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Title: HDS and deep HDS activity of Co/Mo/S-mesostructured synthetic clays.

Abstract

The goal of this work is to identify more promising supports from synthetic clay materials to advance hydrotreating catalyst development. Silica sol can be used as the silicon-containing starting material when creating nanoporous layered silicate catalysts with a certain portion of unreacted sol particles incorporated into the final matrix. The resulting structure then has mesoporosity and a unique morphology. Hectorite-based clays have been prepared using different silica sols in order to ascertain the importance of sol characteristics on the final matrix. Several techniques have been applied to characterize the materials, including XRD, TGA, N2 porosimetry, and TEM. For hydrodesulfurization (HDS), the conversion of dibenzothiophene (DBT) to biphenyl was examined at 400 degrees C using CoMoS-loaded mesostructured clay supports. No hydrogenation or hydrocracking was observed with any of the clay supports. The most active clay was derived from Ludox silica sol AS-30 with an activity of 65% DBT conversion and 100% selectivity to biphenyl (BP). For comparison, a reference commercial catalyst displayed 94% BP selectivity. For deep HDS, the conversion of 4,6-dimethyldibenzothiophene was tested at 325 and 350 degrees C. At 325 degrees C, conversions are 92% of commercial catalysts for a CoMoS-loaded mesostructured clay derived from Ludox AM-30 silica sol.more » A commercially available synthetic hectorite called laponite has very low activity, indicating that the unique morphology of the mesostructured clays is important. Hydrogenolysis vs. hydrogenation pathways are compared for the deep HDS reaction. HR-TEM of the most active deep HDS catalyst revealed a multilayered MoS2 morphology.« less

Authors:
; ; ; ; ; ; ; ;
Publication Date:
Research Org.:
Argonne National Lab. (ANL), Argonne, IL (United States)
Sponsoring Org.:
USDOE Office of Science (SC)
OSTI Identifier:
982017
Report Number(s):
ANL/CHM/CP-114858
TRN: US201013%%869
DOE Contract Number:  
DE-AC02-06CH11357
Resource Type:
Conference
Resource Relation:
Journal Name: Catal. Today; Journal Volume: 116; Journal Issue: 4 ; 2006; Conference: 229th American Chemical Society National Meeting; Mar. 13, 2005 - Mar. 17, 2005; San Diego, CA
Country of Publication:
United States
Language:
ENGLISH
Subject:
36 MATERIALS SCIENCE; BIPHENYL; CATALYSTS; CLAYS; CONVERSION; HYDROCRACKING; HYDROGENATION; MATERIALS; MEETINGS; MONTMORILLONITE; MORPHOLOGY; PARTICLES; SILICA; SILICATES; SOLS; SUPPORTS; WORK; X-RAY DIFFRACTION

Citation Formats

Carrado, K. A., Song, C., Kim, J. H., Castagnola, N., Fernandez-Saavedra, R., Marshall, C. L., Schwartz, M. M., Penn State Univ., and ICMM-CSIC. HDS and deep HDS activity of Co/Mo/S-mesostructured synthetic clays.. United States: N. p., 2006. Web. doi:10.1016/j.cattod.2006.06.033.
Carrado, K. A., Song, C., Kim, J. H., Castagnola, N., Fernandez-Saavedra, R., Marshall, C. L., Schwartz, M. M., Penn State Univ., & ICMM-CSIC. HDS and deep HDS activity of Co/Mo/S-mesostructured synthetic clays.. United States. doi:10.1016/j.cattod.2006.06.033.
Carrado, K. A., Song, C., Kim, J. H., Castagnola, N., Fernandez-Saavedra, R., Marshall, C. L., Schwartz, M. M., Penn State Univ., and ICMM-CSIC. Sun . "HDS and deep HDS activity of Co/Mo/S-mesostructured synthetic clays.". United States. doi:10.1016/j.cattod.2006.06.033.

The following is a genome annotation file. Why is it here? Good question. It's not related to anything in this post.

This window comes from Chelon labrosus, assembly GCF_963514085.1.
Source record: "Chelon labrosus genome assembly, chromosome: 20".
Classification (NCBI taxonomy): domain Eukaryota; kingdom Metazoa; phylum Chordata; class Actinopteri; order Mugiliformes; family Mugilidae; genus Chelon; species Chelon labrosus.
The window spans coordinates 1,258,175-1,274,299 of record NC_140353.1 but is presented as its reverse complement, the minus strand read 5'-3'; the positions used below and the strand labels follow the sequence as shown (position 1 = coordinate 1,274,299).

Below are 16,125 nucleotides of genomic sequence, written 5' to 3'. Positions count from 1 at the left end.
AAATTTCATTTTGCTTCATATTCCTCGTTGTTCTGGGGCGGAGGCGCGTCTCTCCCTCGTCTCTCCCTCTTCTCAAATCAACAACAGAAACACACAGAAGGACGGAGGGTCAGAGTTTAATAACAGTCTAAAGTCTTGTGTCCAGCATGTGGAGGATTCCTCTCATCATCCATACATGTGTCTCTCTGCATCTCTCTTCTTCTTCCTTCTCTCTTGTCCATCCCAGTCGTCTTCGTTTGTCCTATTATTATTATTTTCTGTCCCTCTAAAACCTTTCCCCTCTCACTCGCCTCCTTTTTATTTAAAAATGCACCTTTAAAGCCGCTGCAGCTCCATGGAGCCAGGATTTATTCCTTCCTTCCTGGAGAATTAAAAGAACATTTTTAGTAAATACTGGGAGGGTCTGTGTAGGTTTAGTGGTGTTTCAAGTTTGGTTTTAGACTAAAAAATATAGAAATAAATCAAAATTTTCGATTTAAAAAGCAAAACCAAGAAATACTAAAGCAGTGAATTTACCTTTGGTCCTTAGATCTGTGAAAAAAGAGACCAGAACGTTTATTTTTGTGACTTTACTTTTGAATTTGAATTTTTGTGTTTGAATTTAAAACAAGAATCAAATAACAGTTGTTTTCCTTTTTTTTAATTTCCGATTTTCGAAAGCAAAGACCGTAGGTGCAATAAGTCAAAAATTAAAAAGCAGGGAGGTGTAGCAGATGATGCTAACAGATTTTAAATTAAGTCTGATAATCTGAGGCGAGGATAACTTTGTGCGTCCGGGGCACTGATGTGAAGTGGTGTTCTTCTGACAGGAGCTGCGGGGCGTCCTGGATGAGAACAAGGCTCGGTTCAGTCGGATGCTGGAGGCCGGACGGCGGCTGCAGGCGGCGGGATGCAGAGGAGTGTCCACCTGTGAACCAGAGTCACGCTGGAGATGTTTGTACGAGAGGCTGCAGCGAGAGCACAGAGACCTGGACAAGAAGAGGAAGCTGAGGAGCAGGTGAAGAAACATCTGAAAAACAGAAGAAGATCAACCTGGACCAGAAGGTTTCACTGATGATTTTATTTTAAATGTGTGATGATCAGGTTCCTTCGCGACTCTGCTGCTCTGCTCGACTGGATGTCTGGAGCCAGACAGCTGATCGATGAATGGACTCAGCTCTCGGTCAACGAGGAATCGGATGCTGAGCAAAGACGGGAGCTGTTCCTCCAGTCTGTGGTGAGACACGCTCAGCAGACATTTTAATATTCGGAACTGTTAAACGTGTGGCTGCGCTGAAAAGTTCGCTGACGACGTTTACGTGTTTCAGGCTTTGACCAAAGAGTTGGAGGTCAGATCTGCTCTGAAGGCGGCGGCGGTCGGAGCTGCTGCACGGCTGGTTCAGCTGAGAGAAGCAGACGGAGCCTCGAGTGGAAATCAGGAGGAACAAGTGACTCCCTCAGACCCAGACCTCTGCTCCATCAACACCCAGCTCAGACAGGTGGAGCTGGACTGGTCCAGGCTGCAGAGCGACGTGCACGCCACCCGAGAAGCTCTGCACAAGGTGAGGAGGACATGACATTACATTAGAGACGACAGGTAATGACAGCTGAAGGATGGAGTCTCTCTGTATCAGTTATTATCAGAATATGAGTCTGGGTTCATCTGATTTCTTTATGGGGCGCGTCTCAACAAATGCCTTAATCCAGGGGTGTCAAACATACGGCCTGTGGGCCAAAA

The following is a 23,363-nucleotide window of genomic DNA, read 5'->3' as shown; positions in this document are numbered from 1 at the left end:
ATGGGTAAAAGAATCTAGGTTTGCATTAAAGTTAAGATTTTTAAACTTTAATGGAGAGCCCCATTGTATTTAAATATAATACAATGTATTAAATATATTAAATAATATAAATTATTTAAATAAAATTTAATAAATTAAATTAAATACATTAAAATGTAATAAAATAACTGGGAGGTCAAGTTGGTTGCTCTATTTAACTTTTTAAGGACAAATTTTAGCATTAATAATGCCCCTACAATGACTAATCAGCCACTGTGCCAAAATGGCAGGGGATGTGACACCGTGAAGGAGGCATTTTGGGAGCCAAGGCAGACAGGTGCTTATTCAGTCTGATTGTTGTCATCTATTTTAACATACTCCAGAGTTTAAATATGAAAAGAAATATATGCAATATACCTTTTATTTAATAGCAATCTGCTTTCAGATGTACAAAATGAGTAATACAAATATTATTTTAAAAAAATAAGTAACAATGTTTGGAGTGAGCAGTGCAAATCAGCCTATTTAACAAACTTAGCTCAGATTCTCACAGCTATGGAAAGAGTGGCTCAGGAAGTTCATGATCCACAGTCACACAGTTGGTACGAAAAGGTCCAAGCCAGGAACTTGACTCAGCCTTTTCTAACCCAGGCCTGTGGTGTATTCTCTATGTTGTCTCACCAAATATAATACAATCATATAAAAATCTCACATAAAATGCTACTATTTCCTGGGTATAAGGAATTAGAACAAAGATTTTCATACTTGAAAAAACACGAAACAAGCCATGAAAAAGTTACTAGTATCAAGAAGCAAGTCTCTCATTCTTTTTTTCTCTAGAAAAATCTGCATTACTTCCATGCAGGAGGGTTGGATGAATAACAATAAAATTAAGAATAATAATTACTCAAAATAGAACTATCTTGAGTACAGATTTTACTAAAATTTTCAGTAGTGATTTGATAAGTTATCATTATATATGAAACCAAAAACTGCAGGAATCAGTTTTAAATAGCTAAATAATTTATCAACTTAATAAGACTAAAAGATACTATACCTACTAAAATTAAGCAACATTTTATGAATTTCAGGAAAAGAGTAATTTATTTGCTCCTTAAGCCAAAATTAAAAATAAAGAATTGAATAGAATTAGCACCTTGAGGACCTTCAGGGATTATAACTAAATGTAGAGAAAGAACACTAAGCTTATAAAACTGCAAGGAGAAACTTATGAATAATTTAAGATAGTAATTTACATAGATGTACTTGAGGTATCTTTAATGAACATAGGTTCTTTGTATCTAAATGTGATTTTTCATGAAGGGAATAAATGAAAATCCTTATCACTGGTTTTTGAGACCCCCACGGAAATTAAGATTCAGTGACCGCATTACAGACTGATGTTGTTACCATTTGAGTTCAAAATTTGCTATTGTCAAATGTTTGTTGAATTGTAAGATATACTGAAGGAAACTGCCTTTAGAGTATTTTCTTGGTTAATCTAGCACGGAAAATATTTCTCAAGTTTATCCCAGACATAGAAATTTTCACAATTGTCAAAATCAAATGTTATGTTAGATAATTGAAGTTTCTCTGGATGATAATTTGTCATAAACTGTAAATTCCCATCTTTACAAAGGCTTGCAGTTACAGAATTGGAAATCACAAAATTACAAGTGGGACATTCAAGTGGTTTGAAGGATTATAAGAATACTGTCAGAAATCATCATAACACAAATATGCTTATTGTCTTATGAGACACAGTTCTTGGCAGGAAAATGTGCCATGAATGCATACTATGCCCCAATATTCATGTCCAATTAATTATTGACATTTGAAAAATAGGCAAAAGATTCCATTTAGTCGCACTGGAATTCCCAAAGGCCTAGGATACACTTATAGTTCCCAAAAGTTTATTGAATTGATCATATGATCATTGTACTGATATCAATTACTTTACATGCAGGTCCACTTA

@article{osti_982017,
title = {HDS and deep HDS activity of Co/Mo/S-mesostructured synthetic clays.},
author = {Carrado, K. A. and Song, C. and Kim, J. H. and Castagnola, N. and Fernandez-Saavedra, R. and Marshall, C. L. and Schwartz, M. M. and Penn State Univ. and ICMM-CSIC},
abstractNote = {The goal of this work is to identify more promising supports from synthetic clay materials to advance hydrotreating catalyst development. Silica sol can be used as the silicon-containing starting material when creating nanoporous layered silicate catalysts with a certain portion of unreacted sol particles incorporated into the final matrix. The resulting structure then has mesoporosity and a unique morphology. Hectorite-based clays have been prepared using different silica sols in order to ascertain the importance of sol characteristics on the final matrix. Several techniques have been applied to characterize the materials, including XRD, TGA, N2 porosimetry, and TEM. For hydrodesulfurization (HDS), the conversion of dibenzothiophene (DBT) to biphenyl was examined at 400 degrees C using CoMoS-loaded mesostructured clay supports. No hydrogenation or hydrocracking was observed with any of the clay supports. The most active clay was derived from Ludox silica sol AS-30 with an activity of 65% DBT conversion and 100% selectivity to biphenyl (BP). For comparison, a reference commercial catalyst displayed 94% BP selectivity. For deep HDS, the conversion of 4,6-dimethyldibenzothiophene was tested at 325 and 350 degrees C. At 325 degrees C, conversions are 92% of commercial catalysts for a CoMoS-loaded mesostructured clay derived from Ludox AM-30 silica sol. A commercially available synthetic hectorite called laponite has very low activity, indicating that the unique morphology of the mesostructured clays is important. Hydrogenolysis vs. hydrogenation pathways are compared for the deep HDS reaction. HR-TEM of the most active deep HDS catalyst revealed a multilayered MoS2 morphology.},
doi = {10.1016/j.cattod.2006.06.033},
journal = {Catal. Today},
number = 4 ; 2006,
volume = 116,
place = {United States},
year = {Sun Jan 01 00:00:00 EST 2006},
month = {Sun Jan 01 00:00:00 EST 2006}
}

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